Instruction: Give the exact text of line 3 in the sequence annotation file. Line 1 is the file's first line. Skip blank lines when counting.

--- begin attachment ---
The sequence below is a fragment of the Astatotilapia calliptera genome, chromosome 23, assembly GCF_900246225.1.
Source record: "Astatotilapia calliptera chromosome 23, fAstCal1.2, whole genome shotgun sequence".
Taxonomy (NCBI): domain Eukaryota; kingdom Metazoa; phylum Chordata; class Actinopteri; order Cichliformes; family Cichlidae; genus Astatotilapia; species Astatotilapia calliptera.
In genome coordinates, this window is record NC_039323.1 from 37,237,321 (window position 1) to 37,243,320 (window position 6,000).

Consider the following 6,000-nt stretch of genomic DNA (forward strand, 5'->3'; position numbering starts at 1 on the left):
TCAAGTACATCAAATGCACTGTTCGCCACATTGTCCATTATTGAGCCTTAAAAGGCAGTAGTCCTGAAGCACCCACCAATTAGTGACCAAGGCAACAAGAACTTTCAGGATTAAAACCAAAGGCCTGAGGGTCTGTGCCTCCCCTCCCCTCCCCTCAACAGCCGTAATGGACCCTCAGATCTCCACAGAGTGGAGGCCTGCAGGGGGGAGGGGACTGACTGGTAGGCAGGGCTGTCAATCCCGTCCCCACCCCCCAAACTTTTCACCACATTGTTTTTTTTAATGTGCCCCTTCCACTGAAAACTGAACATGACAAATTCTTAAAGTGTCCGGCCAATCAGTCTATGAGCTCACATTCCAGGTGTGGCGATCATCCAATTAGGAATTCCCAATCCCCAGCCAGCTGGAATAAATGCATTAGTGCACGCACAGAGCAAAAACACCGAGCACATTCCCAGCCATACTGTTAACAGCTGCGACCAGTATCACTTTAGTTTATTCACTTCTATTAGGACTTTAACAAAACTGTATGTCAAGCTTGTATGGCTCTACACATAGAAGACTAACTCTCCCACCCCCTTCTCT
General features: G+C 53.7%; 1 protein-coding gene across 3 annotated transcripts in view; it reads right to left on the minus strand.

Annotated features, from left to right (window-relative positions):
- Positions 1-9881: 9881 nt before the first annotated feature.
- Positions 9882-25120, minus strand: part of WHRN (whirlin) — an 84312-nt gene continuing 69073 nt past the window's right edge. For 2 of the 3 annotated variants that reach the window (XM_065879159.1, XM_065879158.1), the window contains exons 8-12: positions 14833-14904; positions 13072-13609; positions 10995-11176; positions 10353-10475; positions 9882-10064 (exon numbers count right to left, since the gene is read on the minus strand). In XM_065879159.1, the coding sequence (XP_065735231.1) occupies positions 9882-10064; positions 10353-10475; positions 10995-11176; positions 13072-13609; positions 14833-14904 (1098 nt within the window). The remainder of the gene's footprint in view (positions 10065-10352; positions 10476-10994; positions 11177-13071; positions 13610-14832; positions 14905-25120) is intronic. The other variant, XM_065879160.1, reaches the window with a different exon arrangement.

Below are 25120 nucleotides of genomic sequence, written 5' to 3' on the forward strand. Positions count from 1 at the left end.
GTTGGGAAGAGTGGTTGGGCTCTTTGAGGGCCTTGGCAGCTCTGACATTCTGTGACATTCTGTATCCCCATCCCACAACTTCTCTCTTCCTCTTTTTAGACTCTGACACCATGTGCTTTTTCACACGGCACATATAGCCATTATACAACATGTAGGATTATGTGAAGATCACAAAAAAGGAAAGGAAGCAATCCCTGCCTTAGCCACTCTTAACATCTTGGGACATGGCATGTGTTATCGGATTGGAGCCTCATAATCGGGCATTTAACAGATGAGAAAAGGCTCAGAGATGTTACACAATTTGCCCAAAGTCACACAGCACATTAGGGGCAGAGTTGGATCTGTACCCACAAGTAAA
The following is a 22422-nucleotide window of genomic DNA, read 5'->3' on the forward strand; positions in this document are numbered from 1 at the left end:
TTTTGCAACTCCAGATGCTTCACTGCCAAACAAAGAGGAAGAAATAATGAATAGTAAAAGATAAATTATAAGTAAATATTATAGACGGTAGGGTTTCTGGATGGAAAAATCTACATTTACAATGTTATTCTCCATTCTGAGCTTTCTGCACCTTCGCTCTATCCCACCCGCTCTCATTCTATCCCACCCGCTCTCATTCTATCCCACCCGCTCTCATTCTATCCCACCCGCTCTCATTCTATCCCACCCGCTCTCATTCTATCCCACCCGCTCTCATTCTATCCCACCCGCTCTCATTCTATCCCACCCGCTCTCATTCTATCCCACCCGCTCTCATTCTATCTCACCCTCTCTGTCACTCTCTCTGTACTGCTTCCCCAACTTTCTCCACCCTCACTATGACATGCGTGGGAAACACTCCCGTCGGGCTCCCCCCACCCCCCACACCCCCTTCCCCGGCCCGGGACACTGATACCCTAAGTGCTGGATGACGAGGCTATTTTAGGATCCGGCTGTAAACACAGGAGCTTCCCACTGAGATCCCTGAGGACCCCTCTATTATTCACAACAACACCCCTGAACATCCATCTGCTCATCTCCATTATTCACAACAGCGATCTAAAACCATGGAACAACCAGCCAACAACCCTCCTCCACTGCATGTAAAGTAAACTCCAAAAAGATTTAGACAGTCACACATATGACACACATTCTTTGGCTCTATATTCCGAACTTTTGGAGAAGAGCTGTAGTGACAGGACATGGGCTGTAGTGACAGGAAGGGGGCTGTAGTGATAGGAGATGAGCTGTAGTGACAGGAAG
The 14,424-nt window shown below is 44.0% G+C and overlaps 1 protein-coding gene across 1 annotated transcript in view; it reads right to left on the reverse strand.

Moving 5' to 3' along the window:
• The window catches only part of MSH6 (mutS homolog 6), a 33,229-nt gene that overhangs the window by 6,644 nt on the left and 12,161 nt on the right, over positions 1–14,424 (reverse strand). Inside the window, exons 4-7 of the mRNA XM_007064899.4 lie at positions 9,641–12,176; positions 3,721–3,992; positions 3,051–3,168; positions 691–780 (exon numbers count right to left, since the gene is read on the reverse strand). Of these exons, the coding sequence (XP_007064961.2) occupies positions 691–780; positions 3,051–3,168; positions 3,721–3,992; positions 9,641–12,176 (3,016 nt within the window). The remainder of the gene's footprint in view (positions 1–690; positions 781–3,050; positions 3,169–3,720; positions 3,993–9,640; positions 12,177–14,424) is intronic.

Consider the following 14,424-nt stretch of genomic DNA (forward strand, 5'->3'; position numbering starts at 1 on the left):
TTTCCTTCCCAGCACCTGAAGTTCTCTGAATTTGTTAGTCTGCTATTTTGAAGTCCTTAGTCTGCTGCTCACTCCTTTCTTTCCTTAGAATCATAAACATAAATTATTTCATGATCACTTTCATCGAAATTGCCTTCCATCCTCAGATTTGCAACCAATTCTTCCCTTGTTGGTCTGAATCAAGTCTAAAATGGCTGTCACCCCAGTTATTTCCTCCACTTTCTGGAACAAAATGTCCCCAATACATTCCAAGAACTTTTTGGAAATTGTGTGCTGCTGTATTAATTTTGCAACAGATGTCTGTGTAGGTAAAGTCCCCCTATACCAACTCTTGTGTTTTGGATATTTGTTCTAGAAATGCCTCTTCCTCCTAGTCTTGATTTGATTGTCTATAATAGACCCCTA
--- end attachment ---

Taxonomy (NCBI): domain Eukaryota; kingdom Metazoa; phylum Chordata; class Actinopteri; order Cichliformes; family Cichlidae; genus Astatotilapia; species Astatotilapia calliptera.